Museum of World Cultures, Frankfurt am Main – 2010
The new Museum of World Cultures should fit into the existing context. The main task is to grasp the large program in relation to the site within a volume that corresponds to the existing built fabric. On the one hand, this results in the decision to break up the building into an ensemble of individual volumes and, on the other hand, to arrange areas where no natural lighting is required underground. The individual volumes are thus grouped around a common center – the lowered entrance courtyard – but at the same time form a horizontal development into four spatially segregated quadrants, which are each the background for the surrounding existing buildings.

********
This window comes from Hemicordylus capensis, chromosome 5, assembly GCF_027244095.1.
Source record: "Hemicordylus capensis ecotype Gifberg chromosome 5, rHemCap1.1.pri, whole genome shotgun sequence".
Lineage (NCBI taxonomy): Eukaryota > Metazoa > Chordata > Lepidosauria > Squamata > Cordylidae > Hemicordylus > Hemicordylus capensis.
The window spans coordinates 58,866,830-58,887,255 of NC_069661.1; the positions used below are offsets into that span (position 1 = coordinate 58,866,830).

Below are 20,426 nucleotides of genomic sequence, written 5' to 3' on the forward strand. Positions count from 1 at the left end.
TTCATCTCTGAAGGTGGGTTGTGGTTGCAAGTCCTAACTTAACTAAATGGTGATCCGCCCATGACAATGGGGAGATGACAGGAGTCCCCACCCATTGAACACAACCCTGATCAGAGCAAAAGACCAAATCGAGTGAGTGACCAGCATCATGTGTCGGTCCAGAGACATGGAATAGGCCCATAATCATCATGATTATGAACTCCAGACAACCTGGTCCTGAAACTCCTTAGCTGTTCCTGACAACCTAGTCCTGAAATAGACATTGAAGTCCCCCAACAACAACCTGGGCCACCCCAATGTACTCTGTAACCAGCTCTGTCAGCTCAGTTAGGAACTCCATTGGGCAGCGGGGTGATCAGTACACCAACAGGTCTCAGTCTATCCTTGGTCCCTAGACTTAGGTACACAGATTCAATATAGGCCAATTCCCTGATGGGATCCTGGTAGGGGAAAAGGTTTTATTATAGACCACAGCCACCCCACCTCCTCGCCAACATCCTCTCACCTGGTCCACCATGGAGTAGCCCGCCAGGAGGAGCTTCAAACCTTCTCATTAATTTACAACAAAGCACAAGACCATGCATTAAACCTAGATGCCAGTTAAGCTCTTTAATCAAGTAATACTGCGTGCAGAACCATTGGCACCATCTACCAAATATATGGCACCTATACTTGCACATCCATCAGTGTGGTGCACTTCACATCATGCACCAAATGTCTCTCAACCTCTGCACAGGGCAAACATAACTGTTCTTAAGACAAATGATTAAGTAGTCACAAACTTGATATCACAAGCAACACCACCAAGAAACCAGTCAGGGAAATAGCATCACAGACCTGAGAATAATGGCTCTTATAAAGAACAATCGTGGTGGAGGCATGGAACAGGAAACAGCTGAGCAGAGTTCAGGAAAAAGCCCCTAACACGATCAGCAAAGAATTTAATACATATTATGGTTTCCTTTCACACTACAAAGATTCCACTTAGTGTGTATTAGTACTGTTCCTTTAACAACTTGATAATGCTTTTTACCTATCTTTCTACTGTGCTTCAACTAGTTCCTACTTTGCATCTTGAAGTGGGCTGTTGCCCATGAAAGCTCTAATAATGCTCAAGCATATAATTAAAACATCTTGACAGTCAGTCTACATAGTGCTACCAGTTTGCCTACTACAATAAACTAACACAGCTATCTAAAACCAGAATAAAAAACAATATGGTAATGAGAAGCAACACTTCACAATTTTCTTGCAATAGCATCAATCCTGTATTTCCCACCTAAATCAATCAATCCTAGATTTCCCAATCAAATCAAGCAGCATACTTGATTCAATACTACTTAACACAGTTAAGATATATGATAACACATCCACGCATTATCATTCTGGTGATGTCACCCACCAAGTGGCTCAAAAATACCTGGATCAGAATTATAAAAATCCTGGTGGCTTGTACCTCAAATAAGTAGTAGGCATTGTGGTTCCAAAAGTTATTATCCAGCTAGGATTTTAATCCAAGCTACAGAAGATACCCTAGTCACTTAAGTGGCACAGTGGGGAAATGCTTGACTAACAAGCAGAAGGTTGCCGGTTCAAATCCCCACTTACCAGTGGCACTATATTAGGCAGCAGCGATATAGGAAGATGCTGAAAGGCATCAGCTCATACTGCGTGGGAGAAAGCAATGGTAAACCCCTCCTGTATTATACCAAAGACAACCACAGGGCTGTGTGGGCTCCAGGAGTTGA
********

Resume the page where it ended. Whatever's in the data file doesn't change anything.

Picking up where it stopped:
In order to present the diversity of cultural characteristics, their similarities and differences, the architectural framework for the Museum der Weltkulturen should be formally restrained. Similar to the settlement of a place created by nature, the activation of the museum is understood as a process that is transient and subject to permanent change. The frame, or the volume and the shell of the building, are also subject to change, but at a much slower rate compared to the internal processes. This image manifests itself most clearly in the plastic formulation of the façade, which seems to have found its shape through a long process of erosion.
Architect: Jan Kleihues
Location: Schaumainkai 37, 60594 Frankfurt am Main
Client: City of Frankfurt am Main
Type of use: Exhibition rooms, reading room, public study collection, auditorium, area for museum education, café, museum shop, restoration workshops